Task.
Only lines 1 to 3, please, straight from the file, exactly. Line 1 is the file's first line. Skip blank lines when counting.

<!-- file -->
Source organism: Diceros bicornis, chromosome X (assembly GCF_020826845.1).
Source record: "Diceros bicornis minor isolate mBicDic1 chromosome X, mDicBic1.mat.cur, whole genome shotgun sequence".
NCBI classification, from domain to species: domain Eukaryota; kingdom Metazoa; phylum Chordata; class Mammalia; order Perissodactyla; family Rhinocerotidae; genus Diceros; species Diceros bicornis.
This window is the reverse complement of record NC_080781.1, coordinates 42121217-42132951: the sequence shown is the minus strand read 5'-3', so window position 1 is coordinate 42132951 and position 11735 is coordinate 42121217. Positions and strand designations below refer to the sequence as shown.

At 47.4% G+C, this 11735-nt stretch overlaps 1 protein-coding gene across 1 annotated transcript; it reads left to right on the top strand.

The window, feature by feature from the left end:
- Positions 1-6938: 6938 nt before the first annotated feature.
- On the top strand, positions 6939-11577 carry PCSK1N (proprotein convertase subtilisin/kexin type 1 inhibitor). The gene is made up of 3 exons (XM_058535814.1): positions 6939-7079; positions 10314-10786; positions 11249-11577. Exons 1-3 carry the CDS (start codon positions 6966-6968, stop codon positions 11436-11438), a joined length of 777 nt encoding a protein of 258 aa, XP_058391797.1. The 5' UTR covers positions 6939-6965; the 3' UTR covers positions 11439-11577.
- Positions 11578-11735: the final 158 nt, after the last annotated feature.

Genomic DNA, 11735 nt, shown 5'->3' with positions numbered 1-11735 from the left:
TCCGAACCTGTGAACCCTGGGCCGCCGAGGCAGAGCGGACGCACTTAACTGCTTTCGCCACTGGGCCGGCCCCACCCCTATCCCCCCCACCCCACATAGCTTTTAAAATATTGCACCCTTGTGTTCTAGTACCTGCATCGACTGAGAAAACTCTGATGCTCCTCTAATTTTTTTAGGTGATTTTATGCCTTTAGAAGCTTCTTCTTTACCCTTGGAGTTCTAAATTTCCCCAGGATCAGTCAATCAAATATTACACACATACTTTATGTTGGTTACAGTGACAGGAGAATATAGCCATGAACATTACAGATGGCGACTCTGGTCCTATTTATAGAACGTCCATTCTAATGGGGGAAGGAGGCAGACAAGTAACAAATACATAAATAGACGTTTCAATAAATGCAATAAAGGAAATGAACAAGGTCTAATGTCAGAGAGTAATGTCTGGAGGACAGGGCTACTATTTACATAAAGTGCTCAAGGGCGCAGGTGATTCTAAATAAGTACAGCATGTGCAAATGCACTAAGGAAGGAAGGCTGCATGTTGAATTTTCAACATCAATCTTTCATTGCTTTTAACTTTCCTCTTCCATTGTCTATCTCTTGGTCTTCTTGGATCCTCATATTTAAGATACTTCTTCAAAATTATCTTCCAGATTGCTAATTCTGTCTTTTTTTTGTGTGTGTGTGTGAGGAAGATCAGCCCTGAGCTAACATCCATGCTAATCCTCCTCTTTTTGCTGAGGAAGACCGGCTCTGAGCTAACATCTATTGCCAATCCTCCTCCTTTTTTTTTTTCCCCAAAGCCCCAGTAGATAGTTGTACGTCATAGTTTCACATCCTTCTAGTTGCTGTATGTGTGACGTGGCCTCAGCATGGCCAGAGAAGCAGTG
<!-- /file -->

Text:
Source organism: Diceros bicornis, chromosome X (assembly GCF_020826845.1).
Source record: "Diceros bicornis minor isolate mBicDic1 chromosome X, mDicBic1.mat.cur, whole genome shotgun sequence".
NCBI classification, from domain to species: domain Eukaryota; kingdom Metazoa; phylum Chordata; class Mammalia; order Perissodactyla; family Rhinocerotidae; genus Diceros; species Diceros bicornis.